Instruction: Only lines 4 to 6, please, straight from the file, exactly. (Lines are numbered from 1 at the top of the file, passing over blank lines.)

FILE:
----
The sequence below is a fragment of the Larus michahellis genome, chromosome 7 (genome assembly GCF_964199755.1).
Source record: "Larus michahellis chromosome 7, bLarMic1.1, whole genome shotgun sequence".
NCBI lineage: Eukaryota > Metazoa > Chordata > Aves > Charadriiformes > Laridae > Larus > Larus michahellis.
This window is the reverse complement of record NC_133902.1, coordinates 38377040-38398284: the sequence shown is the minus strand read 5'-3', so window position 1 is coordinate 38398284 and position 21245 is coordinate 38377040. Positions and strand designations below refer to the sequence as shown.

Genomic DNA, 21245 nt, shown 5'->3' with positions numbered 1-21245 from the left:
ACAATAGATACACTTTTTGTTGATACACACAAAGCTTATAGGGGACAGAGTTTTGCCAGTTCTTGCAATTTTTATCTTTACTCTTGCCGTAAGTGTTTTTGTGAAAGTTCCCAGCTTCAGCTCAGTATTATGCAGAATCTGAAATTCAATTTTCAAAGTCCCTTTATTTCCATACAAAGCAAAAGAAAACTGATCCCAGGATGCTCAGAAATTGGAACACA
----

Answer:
This window is the reverse complement of record NC_133902.1, coordinates 38377040-38398284: the sequence shown is the minus strand read 5'-3', so window position 1 is coordinate 38398284 and position 21245 is coordinate 38377040. Positions and strand designations below refer to the sequence as shown.

Genomic DNA, 21245 nt, shown 5'->3' with positions numbered 1-21245 from the left:
ACAATAGATACACTTTTTGTTGATACACACAAAGCTTATAGGGGACAGAGTTTTGCCAGTTCTTGCAATTTTTATCTTTACTCTTGCCGTAAGTGTTTTTGTGAAAGTTCCCAGCTTCAGCTCAGTATTATGCAGAATCTGAAATTCAATTTTCAAAGTCCCTTTATTTCCATACAAAGCAAAAGAAAACTGATCCCAGGATGCTCAGAAATTGGAACACA